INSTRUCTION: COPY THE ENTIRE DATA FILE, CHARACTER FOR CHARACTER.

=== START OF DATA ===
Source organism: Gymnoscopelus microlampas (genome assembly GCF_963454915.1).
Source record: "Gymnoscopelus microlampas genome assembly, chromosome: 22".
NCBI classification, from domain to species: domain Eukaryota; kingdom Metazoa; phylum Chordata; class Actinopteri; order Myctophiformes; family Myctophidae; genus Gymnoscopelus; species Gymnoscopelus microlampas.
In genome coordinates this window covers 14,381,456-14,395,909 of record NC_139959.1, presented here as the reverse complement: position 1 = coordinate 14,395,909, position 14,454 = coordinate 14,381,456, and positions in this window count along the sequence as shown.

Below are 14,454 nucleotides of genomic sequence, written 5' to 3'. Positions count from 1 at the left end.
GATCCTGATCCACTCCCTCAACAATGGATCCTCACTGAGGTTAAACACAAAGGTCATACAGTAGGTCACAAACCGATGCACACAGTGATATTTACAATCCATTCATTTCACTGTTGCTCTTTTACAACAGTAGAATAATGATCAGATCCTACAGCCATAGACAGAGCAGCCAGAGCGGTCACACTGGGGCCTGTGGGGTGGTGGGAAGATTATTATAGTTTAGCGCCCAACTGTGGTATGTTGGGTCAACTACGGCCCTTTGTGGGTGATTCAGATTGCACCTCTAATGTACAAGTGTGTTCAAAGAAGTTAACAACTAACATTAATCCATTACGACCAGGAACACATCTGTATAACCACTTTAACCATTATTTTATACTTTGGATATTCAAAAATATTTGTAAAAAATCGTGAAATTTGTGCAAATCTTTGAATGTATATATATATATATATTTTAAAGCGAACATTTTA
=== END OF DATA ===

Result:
Source organism: Gymnoscopelus microlampas (genome assembly GCF_963454915.1).
Source record: "Gymnoscopelus microlampas genome assembly, chromosome: 22".
NCBI classification, from domain to species: domain Eukaryota; kingdom Metazoa; phylum Chordata; class Actinopteri; order Myctophiformes; family Myctophidae; genus Gymnoscopelus; species Gymnoscopelus microlampas.
In genome coordinates this window covers 14,381,456-14,395,909 of record NC_139959.1, presented here as the reverse complement: position 1 = coordinate 14,395,909, position 14,454 = coordinate 14,381,456, and positions in this window count along the sequence as shown.

Below are 14,454 nucleotides of genomic sequence, written 5' to 3'. Positions count from 1 at the left end.
GATCCTGATCCACTCCCTCAACAATGGATCCTCACTGAGGTTAAACACAAAGGTCATACAGTAGGTCACAAACCGATGCACACAGTGATATTTACAATCCATTCATTTCACTGTTGCTCTTTTACAACAGTAGAATAATGATCAGATCCTACAGCCATAGACAGAGCAGCCAGAGCGGTCACACTGGGGCCTGTGGGGTGGTGGGAAGATTATTATAGTTTAGCGCCCAACTGTGGTATGTTGGGTCAACTACGGCCCTTTGTGGGTGATTCAGATTGCACCTCTAATGTACAAGTGTGTTCAAAGAAGTTAACAACTAACATTAATCCATTACGACCAGGAACACATCTGTATAACCACTTTAACCATTATTTTATACTTTGGATATTCAAAAATATTTGTAAAAAATCGTGAAATTTGTGCAAATCTTTGAATGTATATATATATATATATTTTAAAGCGAACATTTTA